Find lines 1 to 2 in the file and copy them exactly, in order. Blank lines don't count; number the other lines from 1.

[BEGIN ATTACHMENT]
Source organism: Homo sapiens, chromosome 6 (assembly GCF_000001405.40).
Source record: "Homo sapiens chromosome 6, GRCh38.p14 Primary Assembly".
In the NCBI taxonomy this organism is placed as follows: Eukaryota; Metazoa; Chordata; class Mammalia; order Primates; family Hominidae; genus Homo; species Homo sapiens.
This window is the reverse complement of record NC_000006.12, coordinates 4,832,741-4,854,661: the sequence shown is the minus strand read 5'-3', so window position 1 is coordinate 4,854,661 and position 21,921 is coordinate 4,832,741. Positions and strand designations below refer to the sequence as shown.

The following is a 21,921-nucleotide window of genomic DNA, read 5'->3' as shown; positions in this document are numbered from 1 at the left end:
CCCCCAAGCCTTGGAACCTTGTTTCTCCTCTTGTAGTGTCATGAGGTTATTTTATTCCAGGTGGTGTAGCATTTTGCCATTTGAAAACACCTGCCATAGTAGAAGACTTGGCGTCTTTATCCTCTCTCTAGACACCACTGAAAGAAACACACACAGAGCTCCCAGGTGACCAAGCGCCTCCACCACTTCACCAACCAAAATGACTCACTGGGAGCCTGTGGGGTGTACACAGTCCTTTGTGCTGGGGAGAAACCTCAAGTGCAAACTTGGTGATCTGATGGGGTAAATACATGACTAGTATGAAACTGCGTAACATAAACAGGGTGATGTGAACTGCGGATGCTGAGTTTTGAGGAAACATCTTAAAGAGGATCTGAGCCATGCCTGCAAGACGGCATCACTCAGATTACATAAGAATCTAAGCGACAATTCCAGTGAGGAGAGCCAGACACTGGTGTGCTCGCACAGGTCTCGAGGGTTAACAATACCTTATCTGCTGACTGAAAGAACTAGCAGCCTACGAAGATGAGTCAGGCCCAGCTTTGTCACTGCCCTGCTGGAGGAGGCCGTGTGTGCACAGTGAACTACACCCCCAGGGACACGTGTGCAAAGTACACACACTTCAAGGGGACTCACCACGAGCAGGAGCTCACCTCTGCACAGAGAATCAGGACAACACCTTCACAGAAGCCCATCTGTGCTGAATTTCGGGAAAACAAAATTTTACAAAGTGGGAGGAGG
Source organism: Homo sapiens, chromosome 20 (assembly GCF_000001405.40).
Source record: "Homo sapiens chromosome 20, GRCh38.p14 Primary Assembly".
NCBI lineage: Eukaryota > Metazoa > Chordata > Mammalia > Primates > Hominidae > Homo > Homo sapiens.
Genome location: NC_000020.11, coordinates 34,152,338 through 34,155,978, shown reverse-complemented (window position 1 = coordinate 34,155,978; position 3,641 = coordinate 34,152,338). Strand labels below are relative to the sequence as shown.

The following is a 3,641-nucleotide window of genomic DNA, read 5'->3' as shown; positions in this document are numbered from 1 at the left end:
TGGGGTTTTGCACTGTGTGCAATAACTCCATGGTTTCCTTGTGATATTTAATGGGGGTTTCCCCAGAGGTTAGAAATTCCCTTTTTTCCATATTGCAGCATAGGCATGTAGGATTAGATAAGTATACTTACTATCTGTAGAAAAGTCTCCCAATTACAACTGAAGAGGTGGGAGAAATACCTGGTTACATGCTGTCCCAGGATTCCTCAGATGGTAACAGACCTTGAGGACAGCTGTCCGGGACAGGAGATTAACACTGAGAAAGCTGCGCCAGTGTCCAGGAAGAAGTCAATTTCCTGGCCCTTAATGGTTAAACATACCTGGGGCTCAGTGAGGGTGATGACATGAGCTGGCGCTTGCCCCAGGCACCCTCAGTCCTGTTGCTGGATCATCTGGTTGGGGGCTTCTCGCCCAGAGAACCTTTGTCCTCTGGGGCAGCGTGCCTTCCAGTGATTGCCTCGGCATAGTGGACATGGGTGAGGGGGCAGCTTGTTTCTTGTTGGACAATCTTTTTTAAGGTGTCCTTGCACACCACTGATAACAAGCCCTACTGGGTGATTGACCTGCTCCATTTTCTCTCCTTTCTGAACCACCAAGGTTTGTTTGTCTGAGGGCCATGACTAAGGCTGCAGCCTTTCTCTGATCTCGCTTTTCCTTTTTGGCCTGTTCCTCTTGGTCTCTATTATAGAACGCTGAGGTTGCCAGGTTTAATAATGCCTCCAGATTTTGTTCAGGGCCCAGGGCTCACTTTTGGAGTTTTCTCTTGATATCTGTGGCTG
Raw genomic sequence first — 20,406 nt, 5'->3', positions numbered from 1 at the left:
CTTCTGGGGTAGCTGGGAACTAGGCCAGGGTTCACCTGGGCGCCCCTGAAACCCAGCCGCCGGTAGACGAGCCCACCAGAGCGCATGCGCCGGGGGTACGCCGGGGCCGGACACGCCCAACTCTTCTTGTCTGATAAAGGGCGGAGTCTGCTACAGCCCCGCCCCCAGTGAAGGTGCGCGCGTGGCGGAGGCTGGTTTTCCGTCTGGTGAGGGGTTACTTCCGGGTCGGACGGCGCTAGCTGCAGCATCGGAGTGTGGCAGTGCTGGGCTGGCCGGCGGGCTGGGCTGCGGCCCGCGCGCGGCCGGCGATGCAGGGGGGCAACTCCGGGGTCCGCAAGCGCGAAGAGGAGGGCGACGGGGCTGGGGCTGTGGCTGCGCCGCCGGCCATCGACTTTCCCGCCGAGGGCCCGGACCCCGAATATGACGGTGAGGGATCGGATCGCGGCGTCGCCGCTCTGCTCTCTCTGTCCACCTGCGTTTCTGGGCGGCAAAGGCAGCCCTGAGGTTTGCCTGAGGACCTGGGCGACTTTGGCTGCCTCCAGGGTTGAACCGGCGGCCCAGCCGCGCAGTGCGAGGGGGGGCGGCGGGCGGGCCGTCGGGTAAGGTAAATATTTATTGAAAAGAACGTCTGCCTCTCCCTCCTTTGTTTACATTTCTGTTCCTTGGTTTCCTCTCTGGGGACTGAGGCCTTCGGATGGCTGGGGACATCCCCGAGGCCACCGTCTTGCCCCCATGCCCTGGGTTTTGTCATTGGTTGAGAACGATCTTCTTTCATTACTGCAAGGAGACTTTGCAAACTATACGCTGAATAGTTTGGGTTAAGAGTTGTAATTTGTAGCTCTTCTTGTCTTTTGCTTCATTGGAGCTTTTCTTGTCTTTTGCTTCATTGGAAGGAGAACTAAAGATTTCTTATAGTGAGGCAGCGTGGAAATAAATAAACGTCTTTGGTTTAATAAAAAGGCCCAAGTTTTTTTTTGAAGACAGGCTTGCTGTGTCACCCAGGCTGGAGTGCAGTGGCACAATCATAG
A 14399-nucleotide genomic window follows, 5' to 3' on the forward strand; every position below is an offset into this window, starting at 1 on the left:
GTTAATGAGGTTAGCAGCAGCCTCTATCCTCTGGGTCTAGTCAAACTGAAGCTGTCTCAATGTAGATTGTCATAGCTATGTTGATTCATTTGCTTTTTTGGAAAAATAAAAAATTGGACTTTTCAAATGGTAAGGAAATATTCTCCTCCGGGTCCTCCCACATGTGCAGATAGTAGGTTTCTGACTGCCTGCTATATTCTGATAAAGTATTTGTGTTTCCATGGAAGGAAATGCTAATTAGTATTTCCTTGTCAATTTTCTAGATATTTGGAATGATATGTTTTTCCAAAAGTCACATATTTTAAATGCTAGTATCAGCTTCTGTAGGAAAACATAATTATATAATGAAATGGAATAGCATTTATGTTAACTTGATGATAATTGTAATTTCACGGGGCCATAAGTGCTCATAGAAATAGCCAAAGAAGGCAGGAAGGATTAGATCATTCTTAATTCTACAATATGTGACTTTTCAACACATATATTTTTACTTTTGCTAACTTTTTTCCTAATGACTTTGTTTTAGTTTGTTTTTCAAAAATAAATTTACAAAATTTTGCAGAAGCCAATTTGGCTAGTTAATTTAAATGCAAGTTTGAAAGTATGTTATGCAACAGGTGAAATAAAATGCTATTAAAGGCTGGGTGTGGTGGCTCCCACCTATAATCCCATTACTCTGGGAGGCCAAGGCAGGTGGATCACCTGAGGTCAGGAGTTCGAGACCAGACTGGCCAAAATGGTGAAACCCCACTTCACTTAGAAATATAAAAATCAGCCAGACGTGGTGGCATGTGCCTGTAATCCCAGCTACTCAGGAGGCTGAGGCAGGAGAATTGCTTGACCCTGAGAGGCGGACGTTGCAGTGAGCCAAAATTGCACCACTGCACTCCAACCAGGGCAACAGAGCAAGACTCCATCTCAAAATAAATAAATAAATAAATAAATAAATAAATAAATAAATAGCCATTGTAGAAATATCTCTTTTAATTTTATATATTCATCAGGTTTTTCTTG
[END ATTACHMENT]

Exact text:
Source organism: Homo sapiens, chromosome 6 (assembly GCF_000001405.40).
Source record: "Homo sapiens chromosome 6, GRCh38.p14 Primary Assembly".